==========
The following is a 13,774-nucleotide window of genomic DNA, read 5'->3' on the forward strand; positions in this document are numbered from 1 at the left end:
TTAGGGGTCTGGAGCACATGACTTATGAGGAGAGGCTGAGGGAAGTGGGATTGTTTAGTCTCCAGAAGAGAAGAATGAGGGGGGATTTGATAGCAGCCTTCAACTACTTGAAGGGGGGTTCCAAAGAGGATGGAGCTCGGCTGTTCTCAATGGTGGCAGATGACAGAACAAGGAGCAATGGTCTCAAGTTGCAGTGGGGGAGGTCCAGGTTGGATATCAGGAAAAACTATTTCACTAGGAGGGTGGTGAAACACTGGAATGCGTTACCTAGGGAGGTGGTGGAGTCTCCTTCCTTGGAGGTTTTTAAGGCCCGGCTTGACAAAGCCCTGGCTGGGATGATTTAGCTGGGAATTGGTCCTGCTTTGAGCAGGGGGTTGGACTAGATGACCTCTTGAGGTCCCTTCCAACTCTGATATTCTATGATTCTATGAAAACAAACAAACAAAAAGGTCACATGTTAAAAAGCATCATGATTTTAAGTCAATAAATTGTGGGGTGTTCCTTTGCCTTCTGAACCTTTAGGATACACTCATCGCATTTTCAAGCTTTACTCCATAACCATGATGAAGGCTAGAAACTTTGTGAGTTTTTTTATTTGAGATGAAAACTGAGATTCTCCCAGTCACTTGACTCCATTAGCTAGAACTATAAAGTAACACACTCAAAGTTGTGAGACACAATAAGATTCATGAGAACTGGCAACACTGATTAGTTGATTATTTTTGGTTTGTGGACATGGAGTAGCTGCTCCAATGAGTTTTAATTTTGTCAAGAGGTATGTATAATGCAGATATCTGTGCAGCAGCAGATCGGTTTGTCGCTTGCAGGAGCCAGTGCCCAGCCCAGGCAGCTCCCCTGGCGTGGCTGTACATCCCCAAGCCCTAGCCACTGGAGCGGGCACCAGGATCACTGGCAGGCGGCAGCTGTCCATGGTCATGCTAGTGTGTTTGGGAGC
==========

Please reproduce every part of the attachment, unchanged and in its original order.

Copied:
The following is a 13,774-nucleotide window of genomic DNA, read 5'->3' on the forward strand; positions in this document are numbered from 1 at the left end:
TTAGGGGTCTGGAGCACATGACTTATGAGGAGAGGCTGAGGGAAGTGGGATTGTTTAGTCTCCAGAAGAGAAGAATGAGGGGGGATTTGATAGCAGCCTTCAACTACTTGAAGGGGGGTTCCAAAGAGGATGGAGCTCGGCTGTTCTCAATGGTGGCAGATGACAGAACAAGGAGCAATGGTCTCAAGTTGCAGTGGGGGAGGTCCAGGTTGGATATCAGGAAAAACTATTTCACTAGGAGGGTGGTGAAACACTGGAATGCGTTACCTAGGGAGGTGGTGGAGTCTCCTTCCTTGGAGGTTTTTAAGGCCCGGCTTGACAAAGCCCTGGCTGGGATGATTTAGCTGGGAATTGGTCCTGCTTTGAGCAGGGGGTTGGACTAGATGACCTCTTGAGGTCCCTTCCAACTCTGATATTCTATGATTCTATGAAAACAAACAAACAAAAAGGTCACATGTTAAAAAGCATCATGATTTTAAGTCAATAAATTGTGGGGTGTTCCTTTGCCTTCTGAACCTTTAGGATACACTCATCGCATTTTCAAGCTTTACTCCATAACCATGATGAAGGCTAGAAACTTTGTGAGTTTTTTTATTTGAGATGAAAACTGAGATTCTCCCAGTCACTTGACTCCATTAGCTAGAACTATAAAGTAACACACTCAAAGTTGTGAGACACAATAAGATTCATGAGAACTGGCAACACTGATTAGTTGATTATTTTTGGTTTGTGGACATGGAGTAGCTGCTCCAATGAGTTTTAATTTTGTCAAGAGGTATGTATAATGCAGATATCTGTGCAGCAGCAGATCGGTTTGTCGCTTGCAGGAGCCAGTGCCCAGCCCAGGCAGCTCCCCTGGCGTGGCTGTACATCCCCAAGCCCTAGCCACTGGAGCGGGCACCAGGATCACTGGCAGGCGGCAGCTGTCCATGGTCATGCTAGTGTGTTTGGGAGC